If you’re a fan of classic ‘80s and ‘90s JDM adjacent and JDM-only motorcycles, then you’ll want to peek at the latest crate of bikes that just showed up at Iconic Motorbikes. A total of 39 bikes were delivered in the latest shipment, including multiple Honda NSR250s and RVF400s, an extremely rare Yamaha FZR750RT homologation special. There’s also a beautiful Suzuki Hayabusa with a really cool sidecar, of all things, and more.
Now, to be fair, there’s something funky going on with the camera settings in this video. The light is kind of blown out as Abhi Eswarappa (of Iconic and Bike-Urious fame) goes over some of the fine points of a few of these bikes. Thankfully, though, the mic pack still works as he gives all kinds of useful information about some of his favorites out of the lot. While he obviously wasn’t going to tell us about all 39 bikes in a single 12-minute video, the information he does share is hard to not also get excited about.
There’s a Bimota YB9 SR, which—like many of the bikes in this crate—was never offered for sale in the US. If you’re familiar with Bimota’s naming conventions, you’ll know that the Y indicates that it uses a Yamaha engine, and the 9 indicates that it’s the ninth model that Bimota made utilizing a Yamaha engine.
For Honda fans especially, there’s a lot to love in this crate. From a collection of four different RVF400s (that’s the NC35 if you’re keeping track) to three NSR250Rs, and a few more as well. One bike that Abhi particularly calls out is an extra-special NSR250R SE MC28, which doesn’t have a normal key. Instead, it has a very special key card device that slots into a Maxell reader on the headstock. A corner of the key card can be removed to reveal a physical key that you use to open the gas cap.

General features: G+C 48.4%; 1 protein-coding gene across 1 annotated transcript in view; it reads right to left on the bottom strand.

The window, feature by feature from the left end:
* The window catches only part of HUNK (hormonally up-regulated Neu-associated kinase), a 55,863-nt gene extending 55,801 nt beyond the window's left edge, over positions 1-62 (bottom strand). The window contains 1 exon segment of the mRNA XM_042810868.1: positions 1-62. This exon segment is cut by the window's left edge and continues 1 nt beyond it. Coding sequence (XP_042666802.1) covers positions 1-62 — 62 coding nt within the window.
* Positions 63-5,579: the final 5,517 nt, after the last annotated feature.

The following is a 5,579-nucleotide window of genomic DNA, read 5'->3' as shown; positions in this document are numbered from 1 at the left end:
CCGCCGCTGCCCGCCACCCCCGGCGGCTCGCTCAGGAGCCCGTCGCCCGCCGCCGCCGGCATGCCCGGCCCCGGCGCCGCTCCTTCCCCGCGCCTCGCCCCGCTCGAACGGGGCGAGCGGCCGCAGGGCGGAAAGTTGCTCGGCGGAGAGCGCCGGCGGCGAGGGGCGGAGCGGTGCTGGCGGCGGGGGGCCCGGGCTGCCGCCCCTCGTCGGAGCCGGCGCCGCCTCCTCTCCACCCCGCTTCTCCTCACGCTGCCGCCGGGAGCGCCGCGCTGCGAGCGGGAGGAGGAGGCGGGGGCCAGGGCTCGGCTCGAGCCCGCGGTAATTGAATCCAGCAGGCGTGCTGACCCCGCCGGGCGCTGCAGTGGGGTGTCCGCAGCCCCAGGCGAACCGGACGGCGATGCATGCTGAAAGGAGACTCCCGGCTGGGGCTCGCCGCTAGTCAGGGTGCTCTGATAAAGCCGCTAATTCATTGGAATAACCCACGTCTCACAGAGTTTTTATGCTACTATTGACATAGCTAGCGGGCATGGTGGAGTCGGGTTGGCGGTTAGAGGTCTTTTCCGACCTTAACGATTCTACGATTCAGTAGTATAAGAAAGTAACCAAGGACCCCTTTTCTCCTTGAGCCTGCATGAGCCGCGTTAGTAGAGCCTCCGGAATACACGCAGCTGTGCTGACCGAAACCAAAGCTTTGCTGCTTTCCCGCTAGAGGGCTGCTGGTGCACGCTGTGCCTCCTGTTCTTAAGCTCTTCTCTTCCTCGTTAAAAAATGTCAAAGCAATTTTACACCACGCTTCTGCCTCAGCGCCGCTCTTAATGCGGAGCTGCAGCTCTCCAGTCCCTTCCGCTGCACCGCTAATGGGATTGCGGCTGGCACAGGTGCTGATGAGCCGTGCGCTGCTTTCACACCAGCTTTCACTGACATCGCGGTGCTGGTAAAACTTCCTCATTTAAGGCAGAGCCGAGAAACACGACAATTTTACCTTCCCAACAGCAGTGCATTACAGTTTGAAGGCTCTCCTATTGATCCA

While the NSR250R SE MC28 could operate on the street or in a derestricted track form, you’d need a special Honda Racing Corporation (HRC) key card to derestrict it—which does not come with this bike. (Either way, you definitely don’t want to leave the key card in your pants and then put it through the wash, because it’s probably beyond impossible to replace.)
Another gem that stands out in this bunch is a 1987 Yamaha FZR750 RT homologation special, based on things that Yamaha learned from Eddie Lawson’s championship win the year prior. Only 200 of these bikes (that’s two-zero-zero, you read it correctly) were ever made and sold worldwide.
The frame is a lightweight aluminum, which represents an advancement over the previous steel frame that had been used. It also has a six-speed gearbox, which was then a pretty big deal. This example is a Japanese-market bike, with only 6,300 kilometers on the clock (about 3915 miles, give or take). Because it’s a Japanese-market bike, it comes with a speed warning light that illuminates in red if you go over Japan’s national speed limit (that’s 100 kmh, or about 62 mph on expressways).
While this crate is packed with bikes you don’t see every day, perhaps the crowning jewel in this collection is a black 2001 Suzuki Hayabusa with an EML sidecar. It’s also been fitted with car tires to maximize longevity, and has a cool sidecar with a front that hinges to more easily allow whoever you’re sharing the chair with to climb in.
Now, since the crate just arrived, none of these bikes has been gone through by the Iconic staff yet, but the plan is to check them over, make sure they run, and then get them listed on the auction site as time permits. However, Iconic also says that if you’re interested in any bike you see and you just can’t wait, you should contact Abhi via email at firstname.lastname@example.org to discuss. The team also has a dedicated page up on its website with brief descriptions (and more photos) of some of these bikes, which we’ll link in our Sources.